Candice: I note, with glee, that they are removing Harper Lee’s ‘To Kill a Mockingbird’ from the GCSE English Literature syllabus.
Now I was in the first year to take GCSE’s (1988) and it was on the syllabus then! I have distinct memories of it as I hated that book, I just couldn’t get in to it and it was the only time my parents came home from a parents evening, took me into the dining room and told me I wasn’t to leave until I had read the book. Obviously, not all that night but they would be keeping an eye on me.
I was savvy though, I just read some of it and then the penguin pass notes, so I could get through the course. Luckily, I did a pure coursework GCSE so they just didn’t use that essay when they submitted my paper – I do remember getting good marks on one about Malvolio from Twelfth Night and that was used instead.
In fact, I know children everywhere will be moaning about the fact Shakespeare is still included in the syllabus. But as someone who can still quote parts of some of his plays now, and works in the town that millions of people flock to just to see where he lived, I can kinda see his relevance still now. And that ability to quote has been very useful in pub quizzes! I’m sure there are elements of Romeo and Juliet in their day to day life all the time.
What I find interesting is what they have now included. One of the pieces is ‘Anita and me’ by Meera Syal. I read this years ago, can’t remember what it was about but do remember enjoying it. It’s a complete change from the works above, but if it engages those who don’t like to read – all the better.
I don’t think Phil and I will ever hit the GCSE syllabus but maybe they will grow up to read our books?
One response to “To kill a book?”
I also read TKAMB for English Literature O level (Like GSE but far, far harder obviously. Grade B since you ask.) and I think I quite enjoyed it. Even compared to Billy S, the world of the book is very unlike that that either of use lived in at the time. I went to a very multiracial school as I’m sure did Candice in the posh end of Birmingham. The heat-soaked racist world of the Southern USA was completely alien. That’s not always a problem but if you can’t realate to a story at that age, it makes reading harder going. In this respect, the underlying themes of the Bard are easier to deal with. Look at how many of his plays have been performed in modern settings without much tinkering – Westside story anyone?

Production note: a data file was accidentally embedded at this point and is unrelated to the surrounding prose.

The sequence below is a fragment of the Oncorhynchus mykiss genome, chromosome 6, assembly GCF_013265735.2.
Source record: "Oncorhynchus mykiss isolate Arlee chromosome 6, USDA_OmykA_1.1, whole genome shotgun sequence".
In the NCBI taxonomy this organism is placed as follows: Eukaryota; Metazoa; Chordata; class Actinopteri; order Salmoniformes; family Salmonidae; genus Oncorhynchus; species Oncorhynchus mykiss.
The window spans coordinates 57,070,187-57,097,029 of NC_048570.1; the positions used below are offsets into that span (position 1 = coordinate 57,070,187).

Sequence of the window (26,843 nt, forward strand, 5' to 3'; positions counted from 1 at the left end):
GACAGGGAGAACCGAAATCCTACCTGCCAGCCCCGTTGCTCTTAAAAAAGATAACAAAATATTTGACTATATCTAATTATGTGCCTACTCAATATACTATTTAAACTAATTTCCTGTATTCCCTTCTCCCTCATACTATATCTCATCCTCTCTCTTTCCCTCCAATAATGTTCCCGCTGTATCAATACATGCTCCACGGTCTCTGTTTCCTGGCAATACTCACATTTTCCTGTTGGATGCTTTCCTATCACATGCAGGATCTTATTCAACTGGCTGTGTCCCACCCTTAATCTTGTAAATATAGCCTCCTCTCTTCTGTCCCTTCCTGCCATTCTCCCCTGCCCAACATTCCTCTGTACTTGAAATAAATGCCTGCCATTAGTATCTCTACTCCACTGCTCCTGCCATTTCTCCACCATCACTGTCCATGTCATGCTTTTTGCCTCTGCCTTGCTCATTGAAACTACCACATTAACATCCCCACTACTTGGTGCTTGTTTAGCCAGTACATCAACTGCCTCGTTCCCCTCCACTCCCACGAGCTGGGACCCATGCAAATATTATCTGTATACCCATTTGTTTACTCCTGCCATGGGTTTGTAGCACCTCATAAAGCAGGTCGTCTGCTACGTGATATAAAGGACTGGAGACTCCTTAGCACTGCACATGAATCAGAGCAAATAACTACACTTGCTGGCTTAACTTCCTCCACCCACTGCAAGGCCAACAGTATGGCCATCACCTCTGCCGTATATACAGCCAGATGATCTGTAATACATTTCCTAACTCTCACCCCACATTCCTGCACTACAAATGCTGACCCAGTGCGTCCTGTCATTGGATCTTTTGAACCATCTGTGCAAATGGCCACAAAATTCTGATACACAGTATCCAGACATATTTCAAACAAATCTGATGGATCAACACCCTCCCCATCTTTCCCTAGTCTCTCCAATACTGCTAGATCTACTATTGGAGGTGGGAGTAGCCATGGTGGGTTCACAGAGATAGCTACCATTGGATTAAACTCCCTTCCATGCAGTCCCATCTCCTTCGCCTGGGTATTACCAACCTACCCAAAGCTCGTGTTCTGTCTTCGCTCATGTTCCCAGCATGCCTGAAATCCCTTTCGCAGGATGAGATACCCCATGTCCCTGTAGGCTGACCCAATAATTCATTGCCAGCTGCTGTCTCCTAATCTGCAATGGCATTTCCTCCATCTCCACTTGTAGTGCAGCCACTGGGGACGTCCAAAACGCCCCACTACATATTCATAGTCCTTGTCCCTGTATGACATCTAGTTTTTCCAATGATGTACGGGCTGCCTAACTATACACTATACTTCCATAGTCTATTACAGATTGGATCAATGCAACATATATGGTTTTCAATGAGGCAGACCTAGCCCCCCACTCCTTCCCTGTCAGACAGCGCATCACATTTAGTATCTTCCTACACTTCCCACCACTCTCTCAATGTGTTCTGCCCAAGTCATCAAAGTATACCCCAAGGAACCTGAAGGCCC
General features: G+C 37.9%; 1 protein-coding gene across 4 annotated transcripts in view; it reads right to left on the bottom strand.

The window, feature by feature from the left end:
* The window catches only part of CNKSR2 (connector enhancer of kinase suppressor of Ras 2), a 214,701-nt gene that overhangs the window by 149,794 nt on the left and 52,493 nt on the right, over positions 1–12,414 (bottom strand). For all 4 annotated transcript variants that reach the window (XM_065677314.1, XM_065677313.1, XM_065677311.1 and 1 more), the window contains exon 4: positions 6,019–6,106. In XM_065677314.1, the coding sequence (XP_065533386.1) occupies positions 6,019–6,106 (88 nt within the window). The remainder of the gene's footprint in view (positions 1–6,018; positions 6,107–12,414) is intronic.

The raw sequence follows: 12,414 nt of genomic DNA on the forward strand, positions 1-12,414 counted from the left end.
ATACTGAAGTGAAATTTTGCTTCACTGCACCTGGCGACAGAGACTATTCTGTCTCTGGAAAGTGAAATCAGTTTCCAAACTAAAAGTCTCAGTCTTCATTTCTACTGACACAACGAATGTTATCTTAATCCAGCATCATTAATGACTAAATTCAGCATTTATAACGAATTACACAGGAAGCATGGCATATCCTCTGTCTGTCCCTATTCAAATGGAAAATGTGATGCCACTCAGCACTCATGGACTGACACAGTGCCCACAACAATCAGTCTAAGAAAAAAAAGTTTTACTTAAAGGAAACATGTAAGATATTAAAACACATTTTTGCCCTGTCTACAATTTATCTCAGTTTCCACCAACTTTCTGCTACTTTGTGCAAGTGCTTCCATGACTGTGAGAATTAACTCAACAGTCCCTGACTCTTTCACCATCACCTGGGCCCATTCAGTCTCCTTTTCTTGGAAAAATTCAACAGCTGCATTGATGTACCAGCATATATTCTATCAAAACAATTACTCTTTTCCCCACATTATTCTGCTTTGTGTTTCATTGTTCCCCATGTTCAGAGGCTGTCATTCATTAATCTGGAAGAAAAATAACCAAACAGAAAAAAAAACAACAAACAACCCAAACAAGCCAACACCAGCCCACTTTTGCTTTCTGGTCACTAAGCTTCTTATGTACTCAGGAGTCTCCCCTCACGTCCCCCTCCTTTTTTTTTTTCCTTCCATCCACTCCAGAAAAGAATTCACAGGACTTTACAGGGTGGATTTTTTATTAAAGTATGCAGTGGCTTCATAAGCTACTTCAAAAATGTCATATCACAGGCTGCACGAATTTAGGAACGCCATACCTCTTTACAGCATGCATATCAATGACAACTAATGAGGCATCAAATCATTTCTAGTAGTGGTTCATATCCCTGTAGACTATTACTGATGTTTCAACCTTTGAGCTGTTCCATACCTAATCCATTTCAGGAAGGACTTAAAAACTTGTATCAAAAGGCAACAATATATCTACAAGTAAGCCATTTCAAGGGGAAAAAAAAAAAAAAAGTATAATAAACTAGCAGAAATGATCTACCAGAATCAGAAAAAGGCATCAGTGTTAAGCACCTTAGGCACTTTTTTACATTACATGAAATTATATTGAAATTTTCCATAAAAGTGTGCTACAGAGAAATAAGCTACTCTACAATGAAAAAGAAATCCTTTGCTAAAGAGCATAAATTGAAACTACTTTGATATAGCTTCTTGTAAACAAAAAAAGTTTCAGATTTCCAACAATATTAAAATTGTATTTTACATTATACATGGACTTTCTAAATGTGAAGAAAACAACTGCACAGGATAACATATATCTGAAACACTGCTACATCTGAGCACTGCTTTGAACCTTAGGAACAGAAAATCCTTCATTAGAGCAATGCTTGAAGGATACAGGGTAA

The bigger problem is that literature is taught by people who think good books are the ones you struggle with. That’s rubbish. Unless you want to be a heavyweight newspaper critic, it’s much more important to get students reading, enjoying and appreciating books. If they love the writen word, they will move on to “harder” texts. At the moment the attitude seems to be, “This is a great book. I’m reading it at 2 pages a day while smashing myself over the head with a frying pan. I’m a HARD reader and better than you!”
Not sure Gove is the man to fix this but swopping the odd book for something more relevant and interesting seems to be a good step. You can always read TKAMB if you want to after school. Perhaps now Mikey Gove says it’s bad, it will seem all that more appealing…